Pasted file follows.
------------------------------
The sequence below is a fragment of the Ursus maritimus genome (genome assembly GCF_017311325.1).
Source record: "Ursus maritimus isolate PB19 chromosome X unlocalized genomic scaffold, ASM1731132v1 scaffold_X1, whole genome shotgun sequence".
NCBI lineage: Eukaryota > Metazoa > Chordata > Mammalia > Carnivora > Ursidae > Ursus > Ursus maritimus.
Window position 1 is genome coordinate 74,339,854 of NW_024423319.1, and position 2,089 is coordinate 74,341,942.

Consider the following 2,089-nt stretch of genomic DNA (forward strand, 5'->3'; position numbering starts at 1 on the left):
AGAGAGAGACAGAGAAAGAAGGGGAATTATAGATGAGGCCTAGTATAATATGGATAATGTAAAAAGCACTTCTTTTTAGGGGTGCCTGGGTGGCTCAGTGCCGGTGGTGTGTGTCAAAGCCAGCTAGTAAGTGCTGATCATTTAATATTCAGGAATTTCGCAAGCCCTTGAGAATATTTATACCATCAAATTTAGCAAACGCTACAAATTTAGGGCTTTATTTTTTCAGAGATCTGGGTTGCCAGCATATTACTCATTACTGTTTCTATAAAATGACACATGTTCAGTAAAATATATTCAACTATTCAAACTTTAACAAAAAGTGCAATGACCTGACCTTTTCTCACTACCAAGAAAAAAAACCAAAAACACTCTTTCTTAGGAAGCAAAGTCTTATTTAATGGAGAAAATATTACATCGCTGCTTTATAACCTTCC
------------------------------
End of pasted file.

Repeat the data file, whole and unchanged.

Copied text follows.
The sequence below is a fragment of the Ursus maritimus genome (genome assembly GCF_017311325.1).
Source record: "Ursus maritimus isolate PB19 chromosome X unlocalized genomic scaffold, ASM1731132v1 scaffold_X1, whole genome shotgun sequence".
NCBI lineage: Eukaryota > Metazoa > Chordata > Mammalia > Carnivora > Ursidae > Ursus > Ursus maritimus.
Window position 1 is genome coordinate 74,339,854 of NW_024423319.1, and position 2,089 is coordinate 74,341,942.

Consider the following 2,089-nt stretch of genomic DNA (forward strand, 5'->3'; position numbering starts at 1 on the left):
AGAGAGAGACAGAGAAAGAAGGGGAATTATAGATGAGGCCTAGTATAATATGGATAATGTAAAAAGCACTTCTTTTTAGGGGTGCCTGGGTGGCTCAGTGCCGGTGGTGTGTGTCAAAGCCAGCTAGTAAGTGCTGATCATTTAATATTCAGGAATTTCGCAAGCCCTTGAGAATATTTATACCATCAAATTTAGCAAACGCTACAAATTTAGGGCTTTATTTTTTCAGAGATCTGGGTTGCCAGCATATTACTCATTACTGTTTCTATAAAATGACACATGTTCAGTAAAATATATTCAACTATTCAAACTTTAACAAAAAGTGCAATGACCTGACCTTTTCTCACTACCAAGAAAAAAAACCAAAAACACTCTTTCTTAGGAAGCAAAGTCTTATTTAATGGAGAAAATATTACATCGCTGCTTTATAACCTTCC